SYSSIFOSS is a joint project between the Institute of Geography and Geoecology (IFGG) of the Karlsruhe Institute of Technology (KIT) and the 3DGeo Research Group of Heidelberg University.
Funded by DFG Projektnummer 411263134 / 2019-2022
Airborne light detection and ranging (LiDAR) data provides reliable information on forest structure which relates to a range of forest inventory variables. LiDAR based forest inventory approaches recently evolved into operational tools. Today, further optimization of existing approaches is pursued to ensure high data quality of the inventory information and cost-efficiency over varied environmental and silvicultural conditions. Synthetic LiDAR data has been suggested as useful tool to better understand the interactions between forest canopies and LiDAR acquisitions and hence as a key instrument for identifying further optimization potential since it enables to create remote sensing datasets that cover the full variability of the investigated environmental, silvicultural and technical parameters. However, so far synthetic LiDAR data has either been simulated with a very high level of detail and for small areas or with simplistic approaches for larger areas.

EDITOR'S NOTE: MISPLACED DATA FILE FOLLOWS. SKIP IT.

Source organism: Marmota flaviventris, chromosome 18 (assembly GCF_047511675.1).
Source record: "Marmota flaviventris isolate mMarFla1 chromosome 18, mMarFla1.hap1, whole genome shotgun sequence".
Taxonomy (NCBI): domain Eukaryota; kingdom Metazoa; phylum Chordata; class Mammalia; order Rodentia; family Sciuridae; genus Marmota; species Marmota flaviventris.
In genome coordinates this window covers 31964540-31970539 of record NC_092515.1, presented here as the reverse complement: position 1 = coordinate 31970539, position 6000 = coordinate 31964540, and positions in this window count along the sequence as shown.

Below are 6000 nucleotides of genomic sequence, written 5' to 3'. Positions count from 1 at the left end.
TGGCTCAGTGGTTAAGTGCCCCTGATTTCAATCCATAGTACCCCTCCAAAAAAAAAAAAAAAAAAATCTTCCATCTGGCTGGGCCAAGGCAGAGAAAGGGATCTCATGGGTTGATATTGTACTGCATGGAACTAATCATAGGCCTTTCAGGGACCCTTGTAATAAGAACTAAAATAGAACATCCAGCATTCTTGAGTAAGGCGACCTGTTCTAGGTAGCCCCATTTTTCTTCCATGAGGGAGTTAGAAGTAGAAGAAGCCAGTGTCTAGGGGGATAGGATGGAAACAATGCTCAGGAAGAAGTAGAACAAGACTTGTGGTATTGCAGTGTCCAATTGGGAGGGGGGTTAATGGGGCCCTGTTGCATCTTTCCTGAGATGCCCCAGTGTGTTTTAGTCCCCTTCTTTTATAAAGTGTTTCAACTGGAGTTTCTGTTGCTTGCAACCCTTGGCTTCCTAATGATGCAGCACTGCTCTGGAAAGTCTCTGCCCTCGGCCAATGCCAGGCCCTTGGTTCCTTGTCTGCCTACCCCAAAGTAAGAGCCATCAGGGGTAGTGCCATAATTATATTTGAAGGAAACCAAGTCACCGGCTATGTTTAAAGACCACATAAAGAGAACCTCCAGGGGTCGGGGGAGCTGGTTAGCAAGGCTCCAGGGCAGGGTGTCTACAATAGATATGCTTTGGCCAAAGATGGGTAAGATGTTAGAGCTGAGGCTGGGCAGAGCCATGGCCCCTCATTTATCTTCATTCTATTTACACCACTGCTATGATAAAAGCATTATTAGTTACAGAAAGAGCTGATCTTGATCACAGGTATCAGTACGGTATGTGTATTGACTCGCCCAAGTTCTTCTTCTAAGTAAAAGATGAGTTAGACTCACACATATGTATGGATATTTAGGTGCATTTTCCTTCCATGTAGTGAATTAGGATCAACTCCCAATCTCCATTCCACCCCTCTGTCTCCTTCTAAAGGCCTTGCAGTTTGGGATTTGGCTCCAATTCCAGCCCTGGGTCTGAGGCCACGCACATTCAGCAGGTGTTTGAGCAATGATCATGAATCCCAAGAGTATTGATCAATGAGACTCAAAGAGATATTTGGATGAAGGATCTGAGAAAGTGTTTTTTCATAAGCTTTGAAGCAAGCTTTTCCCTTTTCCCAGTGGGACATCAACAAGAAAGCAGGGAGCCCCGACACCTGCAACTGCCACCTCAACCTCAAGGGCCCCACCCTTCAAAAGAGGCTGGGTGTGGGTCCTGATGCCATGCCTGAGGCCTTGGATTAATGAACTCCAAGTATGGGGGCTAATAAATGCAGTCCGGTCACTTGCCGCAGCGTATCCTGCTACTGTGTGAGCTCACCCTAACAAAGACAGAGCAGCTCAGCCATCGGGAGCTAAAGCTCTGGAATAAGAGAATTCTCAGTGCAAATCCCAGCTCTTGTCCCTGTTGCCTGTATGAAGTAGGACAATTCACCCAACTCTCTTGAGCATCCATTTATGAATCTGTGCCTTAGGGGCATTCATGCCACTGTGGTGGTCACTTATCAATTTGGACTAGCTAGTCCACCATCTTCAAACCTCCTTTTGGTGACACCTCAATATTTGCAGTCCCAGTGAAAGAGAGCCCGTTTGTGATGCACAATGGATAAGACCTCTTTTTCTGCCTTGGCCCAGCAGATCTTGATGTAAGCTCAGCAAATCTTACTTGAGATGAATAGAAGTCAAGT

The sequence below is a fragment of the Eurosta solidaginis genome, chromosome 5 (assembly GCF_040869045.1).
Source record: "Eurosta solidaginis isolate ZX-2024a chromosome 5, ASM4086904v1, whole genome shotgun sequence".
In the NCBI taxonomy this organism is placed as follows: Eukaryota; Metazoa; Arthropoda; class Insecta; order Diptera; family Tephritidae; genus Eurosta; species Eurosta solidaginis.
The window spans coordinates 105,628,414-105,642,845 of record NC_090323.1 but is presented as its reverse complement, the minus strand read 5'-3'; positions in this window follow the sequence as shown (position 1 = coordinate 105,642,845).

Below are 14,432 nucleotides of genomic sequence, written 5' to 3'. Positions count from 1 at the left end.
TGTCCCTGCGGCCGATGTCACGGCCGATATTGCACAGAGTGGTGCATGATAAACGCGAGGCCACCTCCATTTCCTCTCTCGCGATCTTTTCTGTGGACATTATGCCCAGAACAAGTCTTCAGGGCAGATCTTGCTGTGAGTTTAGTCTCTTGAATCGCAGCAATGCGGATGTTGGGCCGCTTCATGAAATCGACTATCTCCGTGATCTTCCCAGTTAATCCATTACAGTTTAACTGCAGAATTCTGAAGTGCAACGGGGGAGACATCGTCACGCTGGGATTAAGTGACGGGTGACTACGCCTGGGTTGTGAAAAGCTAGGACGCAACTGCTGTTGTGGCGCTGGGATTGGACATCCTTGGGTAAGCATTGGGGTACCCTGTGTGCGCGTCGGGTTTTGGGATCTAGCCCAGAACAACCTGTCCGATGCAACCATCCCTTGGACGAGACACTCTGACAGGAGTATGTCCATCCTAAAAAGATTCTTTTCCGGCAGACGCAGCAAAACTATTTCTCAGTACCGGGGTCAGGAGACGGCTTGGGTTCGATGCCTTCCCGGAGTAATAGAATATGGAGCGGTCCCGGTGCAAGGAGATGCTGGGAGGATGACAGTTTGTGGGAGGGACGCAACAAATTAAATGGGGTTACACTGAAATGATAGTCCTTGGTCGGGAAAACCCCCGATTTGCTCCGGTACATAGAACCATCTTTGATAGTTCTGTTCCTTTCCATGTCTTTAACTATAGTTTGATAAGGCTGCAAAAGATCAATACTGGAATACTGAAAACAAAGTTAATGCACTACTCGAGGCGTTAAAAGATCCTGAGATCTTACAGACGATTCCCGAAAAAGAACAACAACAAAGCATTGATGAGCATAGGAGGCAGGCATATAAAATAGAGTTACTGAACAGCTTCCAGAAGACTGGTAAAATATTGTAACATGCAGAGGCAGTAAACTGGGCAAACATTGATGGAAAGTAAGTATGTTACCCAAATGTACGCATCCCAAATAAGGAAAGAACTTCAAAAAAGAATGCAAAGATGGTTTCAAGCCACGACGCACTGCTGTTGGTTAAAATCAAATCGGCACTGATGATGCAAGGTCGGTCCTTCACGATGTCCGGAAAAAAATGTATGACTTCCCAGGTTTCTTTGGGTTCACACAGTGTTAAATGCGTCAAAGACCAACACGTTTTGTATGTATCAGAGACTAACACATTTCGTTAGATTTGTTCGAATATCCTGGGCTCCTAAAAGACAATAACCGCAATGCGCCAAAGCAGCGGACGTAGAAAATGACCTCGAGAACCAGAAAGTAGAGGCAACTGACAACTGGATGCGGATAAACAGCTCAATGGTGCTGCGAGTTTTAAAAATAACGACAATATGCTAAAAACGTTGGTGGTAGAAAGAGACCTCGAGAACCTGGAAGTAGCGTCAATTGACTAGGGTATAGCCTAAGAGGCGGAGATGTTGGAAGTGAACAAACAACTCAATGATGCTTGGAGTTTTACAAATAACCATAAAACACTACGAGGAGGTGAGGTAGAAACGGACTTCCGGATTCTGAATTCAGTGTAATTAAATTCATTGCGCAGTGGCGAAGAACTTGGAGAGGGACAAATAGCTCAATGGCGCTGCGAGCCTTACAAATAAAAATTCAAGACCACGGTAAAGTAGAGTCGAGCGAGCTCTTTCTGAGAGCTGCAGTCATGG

In this project we suggest a new approach to create synthetic LiDAR data by combining the outputs of an established forest growth simulator with a to-be-created database of species-specific model trees extracted from real LiDAR point clouds. This approach will result in inventory information at the single tree level and a matching 3D forest structure for large areas. The 3D forest structure will serve as input to HELIOS (Heidelberg LiDAR Operations Simulator), a LiDAR ray-tracing tool with which accurate LiDAR acquisitions can be simulated. Based on the HELIOS simulations, we will on the one hand conduct a sensitivity analysis (considering e.g., field inventory design, field plot size, statistical model, LiDAR acquisition settings, etc.) to identify the most important factors influencing LiDAR based forest inventories and thereby identify optimization potentials. On the other hand, we will examine the potential of the created synthetic data to minimize the amount of field-collected reference data. The latter will be realized by developing a look-up table like approach where synthetic data matching the local conditions of the area for which real LiDAR data is available are used to calibrate models which can directly be applied to the real LiDAR dataset. The project will focus on central European forests, but the concepts developed in the project are applicable to forests worldwide.